ESTHER : Tara_1998_Biopolymers_46_465
PubMedSearch : Tara_1998_Biopolymers_46_465
PubMedID: 9838872

Title : Oxime Reactivation of Acetylcholinesterase Inhibited by Enantiomeric Organophosphates -
Author(s) : Bruggemann RJ , Radic Z , Tsigelny I , Taylor P
Ref : In: Structure and Function of Cholinesterases and Related Proteins - Proceedings of Sixth International Meeting on Cholinesterases , (Doctor, B.P., Taylor, P., Quinn, D.M., Rotundo, R.L., Gentry, M.K. Eds) Plenum Publishing Corp. :377 , 1998
PubMedID:

Title : Inhibition of Acetylcholinesterase (ACHE\; E.C. 3.1.1.7) and Butyrylcholinesterase (BCHE\; E.C. 3.1.1.8) by Terbutaline -
Author(s) : Kovarik Z , Radic Z , Skrinjaric-Spoljar M , Reiner E , Simeon-Rudolf V
Ref : In: Structure and Function of Cholinesterases and Related Proteins - Proceedings of Sixth International Meeting on Cholinesterases , (Doctor, B.P., Taylor, P., Quinn, D.M., Rotundo, R.L., Gentry, M.K. Eds) Plenum Publishing Corp. :243 , 1998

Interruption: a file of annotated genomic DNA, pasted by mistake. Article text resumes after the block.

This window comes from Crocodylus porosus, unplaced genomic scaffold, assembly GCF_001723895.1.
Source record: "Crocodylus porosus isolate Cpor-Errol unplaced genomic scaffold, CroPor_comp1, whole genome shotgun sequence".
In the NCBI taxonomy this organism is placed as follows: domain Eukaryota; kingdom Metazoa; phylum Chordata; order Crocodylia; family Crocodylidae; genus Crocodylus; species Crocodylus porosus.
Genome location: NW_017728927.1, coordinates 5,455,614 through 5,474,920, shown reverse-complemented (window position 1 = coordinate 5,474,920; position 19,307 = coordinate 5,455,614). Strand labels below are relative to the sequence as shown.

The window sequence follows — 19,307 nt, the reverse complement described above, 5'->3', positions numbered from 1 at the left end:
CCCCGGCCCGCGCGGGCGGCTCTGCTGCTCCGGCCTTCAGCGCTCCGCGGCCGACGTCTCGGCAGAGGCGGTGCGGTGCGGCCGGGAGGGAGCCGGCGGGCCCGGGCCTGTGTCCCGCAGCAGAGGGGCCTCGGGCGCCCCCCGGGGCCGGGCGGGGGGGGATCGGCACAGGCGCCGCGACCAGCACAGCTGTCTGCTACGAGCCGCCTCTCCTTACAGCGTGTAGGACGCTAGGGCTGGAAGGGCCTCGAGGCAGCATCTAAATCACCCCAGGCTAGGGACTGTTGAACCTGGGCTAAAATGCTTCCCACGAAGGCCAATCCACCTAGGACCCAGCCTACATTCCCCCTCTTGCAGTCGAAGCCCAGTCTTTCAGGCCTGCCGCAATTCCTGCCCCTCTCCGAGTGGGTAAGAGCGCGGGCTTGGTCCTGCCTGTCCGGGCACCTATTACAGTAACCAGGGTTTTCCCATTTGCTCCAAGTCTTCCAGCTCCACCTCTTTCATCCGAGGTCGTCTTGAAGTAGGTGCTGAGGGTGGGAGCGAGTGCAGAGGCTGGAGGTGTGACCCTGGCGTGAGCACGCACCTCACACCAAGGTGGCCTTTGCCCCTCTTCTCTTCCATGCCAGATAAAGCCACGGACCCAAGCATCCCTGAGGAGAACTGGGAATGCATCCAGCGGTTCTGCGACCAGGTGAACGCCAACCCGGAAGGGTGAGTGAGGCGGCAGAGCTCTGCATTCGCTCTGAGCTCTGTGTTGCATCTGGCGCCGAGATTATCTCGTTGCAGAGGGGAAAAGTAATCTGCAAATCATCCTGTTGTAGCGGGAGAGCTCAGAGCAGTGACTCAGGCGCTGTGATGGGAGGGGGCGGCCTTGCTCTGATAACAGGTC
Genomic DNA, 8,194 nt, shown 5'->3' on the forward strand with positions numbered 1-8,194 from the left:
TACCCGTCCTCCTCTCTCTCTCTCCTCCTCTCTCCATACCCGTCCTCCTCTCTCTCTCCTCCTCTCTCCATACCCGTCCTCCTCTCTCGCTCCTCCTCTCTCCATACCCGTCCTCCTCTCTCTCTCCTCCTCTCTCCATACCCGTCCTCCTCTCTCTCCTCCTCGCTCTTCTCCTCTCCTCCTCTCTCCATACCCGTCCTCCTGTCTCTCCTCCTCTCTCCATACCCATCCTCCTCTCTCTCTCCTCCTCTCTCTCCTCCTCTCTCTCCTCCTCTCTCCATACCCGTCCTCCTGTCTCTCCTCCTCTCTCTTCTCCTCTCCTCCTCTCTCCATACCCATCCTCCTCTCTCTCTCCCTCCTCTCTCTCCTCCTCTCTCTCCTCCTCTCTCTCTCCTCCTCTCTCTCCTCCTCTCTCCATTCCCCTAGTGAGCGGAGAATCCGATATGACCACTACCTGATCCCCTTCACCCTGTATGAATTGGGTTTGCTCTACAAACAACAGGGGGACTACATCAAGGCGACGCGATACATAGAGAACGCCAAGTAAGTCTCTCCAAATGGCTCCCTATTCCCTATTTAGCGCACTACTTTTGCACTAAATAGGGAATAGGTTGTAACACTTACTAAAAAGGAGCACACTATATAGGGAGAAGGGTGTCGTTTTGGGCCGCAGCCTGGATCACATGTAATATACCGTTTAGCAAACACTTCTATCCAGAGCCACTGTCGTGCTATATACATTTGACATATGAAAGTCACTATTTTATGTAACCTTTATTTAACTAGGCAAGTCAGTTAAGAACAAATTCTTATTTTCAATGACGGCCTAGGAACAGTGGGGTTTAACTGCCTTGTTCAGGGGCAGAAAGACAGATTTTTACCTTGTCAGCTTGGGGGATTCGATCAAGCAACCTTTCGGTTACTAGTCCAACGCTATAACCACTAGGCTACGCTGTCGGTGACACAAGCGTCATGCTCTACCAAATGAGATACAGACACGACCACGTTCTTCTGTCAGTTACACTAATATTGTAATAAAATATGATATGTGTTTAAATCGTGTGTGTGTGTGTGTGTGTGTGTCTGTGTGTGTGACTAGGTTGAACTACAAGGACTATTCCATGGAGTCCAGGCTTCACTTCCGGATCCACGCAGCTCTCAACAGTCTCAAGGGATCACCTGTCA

PubMedID:

Title : Isomalathion Stereoisomers -
Author(s) : Talley TT , Jianmongkol S , Richardson RJ , Radic Z , Thompson CM
Ref : In: Structure and Function of Cholinesterases and Related Proteins - Proceedings of Sixth International Meeting on Cholinesterases , (Doctor, B.P., Taylor, P., Quinn, D.M., Rotundo, R.L., Gentry, M.K. Eds) Plenum Publishing Corp. :531 , 1998
PubMedID:

Title : The Effect of Peripheral Site Ligands on the Reaction Kinetics of Phosphyl and Carboxyl Esters with Acetylcholinesterase -
Author(s) : Radic Z , Taylor P
Ref : In: Structure and Function of Cholinesterases and Related Proteins - Proceedings of Sixth International Meeting on Cholinesterases , (Doctor, B.P., Taylor, P., Quinn, D.M., Rotundo, R.L., Gentry, M.K. Eds) Plenum Publishing Corp. :211 , 1998
PubMedID:

Title : Reactivation of Enantiomeric Organophosphonyl Conjugates of Acetylcholinesterase Mutants, F295L and F297I by Mono- and Bis-Quarternary Oximes -
Author(s) : Wong L , Radic Z , Hosea NA , Berman HA , Taylor P
Ref : In: Structure and Function of Cholinesterases and Related Proteins - Proceedings of Sixth International Meeting on Cholinesterases , (Doctor, B.P., Taylor, P., Quinn, D.M., Rotundo, R.L., Gentry, M.K. Eds) Plenum Publishing Corp. :250 , 1998
PubMedID:

Title : Expression and activity of mutants of fasciculin, a peptidic acetylcholinesterase inhibitor from mamba venom - Marchot_1997_J.Biol.Chem_272_3502
Author(s) : Marchot P , Prowse CN , Kanter J , Camp S , Ackermann EJ , Radic Z , Bougis PE , Taylor P
Ref : Journal of Biological Chemistry , 272 :3502 , 1997